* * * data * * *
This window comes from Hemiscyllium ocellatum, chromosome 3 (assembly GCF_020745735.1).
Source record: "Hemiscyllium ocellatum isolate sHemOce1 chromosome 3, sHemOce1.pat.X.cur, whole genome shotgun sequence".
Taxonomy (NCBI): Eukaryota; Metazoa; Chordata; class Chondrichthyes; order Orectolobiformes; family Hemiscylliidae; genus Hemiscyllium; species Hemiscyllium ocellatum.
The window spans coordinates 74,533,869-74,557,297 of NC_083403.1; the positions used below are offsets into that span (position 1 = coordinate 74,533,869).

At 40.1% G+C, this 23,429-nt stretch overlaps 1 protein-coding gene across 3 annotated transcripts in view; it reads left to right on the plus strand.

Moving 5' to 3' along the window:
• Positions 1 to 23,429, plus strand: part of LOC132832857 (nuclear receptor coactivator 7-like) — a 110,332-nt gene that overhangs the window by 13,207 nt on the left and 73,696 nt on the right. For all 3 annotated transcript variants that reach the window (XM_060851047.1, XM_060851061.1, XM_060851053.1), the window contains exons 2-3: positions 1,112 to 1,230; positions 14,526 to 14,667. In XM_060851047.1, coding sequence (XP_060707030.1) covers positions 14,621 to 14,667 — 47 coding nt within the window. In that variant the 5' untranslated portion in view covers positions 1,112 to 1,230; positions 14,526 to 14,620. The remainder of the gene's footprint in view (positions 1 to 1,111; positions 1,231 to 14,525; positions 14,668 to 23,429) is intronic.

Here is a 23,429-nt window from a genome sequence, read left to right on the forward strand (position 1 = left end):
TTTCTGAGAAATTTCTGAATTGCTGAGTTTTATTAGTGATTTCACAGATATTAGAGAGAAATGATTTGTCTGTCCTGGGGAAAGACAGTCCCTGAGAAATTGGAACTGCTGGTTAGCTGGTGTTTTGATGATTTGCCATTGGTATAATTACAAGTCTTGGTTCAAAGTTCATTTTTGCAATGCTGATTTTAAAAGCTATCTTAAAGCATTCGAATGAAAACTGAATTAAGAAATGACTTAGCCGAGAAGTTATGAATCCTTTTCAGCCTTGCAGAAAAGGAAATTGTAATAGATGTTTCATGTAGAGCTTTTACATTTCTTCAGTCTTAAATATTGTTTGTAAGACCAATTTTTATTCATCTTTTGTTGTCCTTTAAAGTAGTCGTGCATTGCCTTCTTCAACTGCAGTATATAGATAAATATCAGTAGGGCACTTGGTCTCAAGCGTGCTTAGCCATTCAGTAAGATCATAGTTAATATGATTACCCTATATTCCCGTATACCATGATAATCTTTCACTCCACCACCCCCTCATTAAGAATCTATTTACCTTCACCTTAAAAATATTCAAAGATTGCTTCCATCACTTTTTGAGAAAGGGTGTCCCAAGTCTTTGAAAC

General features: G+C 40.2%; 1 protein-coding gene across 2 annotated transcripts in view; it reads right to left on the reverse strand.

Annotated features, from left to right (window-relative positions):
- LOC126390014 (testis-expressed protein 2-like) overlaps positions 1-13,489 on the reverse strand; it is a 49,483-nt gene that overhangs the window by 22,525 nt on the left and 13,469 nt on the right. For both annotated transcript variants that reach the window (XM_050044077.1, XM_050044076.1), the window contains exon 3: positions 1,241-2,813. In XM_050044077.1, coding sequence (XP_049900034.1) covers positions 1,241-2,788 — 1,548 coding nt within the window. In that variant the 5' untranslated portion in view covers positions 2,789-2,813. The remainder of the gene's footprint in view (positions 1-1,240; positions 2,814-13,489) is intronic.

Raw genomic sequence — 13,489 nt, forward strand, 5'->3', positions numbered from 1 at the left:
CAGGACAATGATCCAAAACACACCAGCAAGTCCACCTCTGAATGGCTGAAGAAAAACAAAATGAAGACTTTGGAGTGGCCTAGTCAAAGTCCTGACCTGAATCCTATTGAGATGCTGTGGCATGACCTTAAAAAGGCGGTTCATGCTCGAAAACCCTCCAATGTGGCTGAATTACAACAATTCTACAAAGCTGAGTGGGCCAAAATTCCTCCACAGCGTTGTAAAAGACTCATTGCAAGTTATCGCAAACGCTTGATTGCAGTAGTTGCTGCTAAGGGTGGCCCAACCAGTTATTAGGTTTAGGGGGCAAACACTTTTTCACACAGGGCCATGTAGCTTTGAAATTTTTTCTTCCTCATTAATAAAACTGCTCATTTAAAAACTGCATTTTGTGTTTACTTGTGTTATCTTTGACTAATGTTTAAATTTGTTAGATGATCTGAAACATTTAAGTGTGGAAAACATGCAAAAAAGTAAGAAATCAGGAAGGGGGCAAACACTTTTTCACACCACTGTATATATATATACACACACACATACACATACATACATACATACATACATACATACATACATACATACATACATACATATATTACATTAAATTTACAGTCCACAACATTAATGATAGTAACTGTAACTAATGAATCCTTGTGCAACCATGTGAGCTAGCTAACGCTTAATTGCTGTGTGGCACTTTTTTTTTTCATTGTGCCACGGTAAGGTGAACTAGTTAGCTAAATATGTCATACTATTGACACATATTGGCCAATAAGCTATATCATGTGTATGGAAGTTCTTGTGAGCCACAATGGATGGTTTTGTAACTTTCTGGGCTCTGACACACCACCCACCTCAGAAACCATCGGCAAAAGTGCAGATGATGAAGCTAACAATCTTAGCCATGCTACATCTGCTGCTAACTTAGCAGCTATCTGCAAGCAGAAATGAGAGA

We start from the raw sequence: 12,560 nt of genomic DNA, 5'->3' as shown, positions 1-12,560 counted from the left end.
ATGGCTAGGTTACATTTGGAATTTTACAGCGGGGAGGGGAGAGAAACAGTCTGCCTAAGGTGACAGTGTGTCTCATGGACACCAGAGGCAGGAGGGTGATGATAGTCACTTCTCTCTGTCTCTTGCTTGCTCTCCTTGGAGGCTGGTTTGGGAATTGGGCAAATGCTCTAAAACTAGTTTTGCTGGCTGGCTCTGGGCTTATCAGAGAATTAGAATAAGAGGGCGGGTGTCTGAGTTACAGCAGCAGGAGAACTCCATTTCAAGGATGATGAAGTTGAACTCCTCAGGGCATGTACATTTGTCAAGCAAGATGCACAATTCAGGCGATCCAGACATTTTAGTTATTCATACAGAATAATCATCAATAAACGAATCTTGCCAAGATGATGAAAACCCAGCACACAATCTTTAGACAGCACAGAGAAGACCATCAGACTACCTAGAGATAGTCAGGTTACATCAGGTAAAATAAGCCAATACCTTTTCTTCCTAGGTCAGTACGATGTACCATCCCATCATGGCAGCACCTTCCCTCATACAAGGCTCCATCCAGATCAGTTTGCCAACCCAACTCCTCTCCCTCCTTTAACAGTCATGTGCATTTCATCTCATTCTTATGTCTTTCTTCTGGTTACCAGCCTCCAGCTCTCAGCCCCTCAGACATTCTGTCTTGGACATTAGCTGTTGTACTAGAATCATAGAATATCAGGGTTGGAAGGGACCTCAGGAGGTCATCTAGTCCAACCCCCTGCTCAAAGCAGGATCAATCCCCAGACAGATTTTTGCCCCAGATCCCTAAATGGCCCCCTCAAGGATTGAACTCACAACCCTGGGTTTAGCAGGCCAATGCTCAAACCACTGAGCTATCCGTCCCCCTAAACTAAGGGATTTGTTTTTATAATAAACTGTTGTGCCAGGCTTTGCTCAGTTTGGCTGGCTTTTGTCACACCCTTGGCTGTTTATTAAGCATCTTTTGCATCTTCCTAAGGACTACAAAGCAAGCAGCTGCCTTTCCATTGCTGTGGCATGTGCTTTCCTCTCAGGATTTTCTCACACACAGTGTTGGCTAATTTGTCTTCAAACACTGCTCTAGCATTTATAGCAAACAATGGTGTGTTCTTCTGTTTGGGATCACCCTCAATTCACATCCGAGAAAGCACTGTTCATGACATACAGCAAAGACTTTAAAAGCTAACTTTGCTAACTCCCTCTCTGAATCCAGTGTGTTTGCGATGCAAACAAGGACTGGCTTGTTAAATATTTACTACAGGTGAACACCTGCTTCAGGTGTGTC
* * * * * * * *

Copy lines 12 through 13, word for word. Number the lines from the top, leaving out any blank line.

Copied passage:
- LOC126390014 (testis-expressed protein 2-like) overlaps positions 1-13,489 on the reverse strand; it is a 49,483-nt gene that overhangs the window by 22,525 nt on the left and 13,469 nt on the right. For both annotated transcript variants that reach the window (XM_050044077.1, XM_050044076.1), the window contains exon 3: positions 1,241-2,813. In XM_050044077.1, coding sequence (XP_049900034.1) covers positions 1,241-2,788 — 1,548 coding nt within the window. In that variant the 5' untranslated portion in view covers positions 2,789-2,813. The remainder of the gene's footprint in view (positions 1-1,240; positions 2,814-13,489) is intronic.

Raw genomic sequence — 13,489 nt, forward strand, 5'->3', positions numbered from 1 at the left: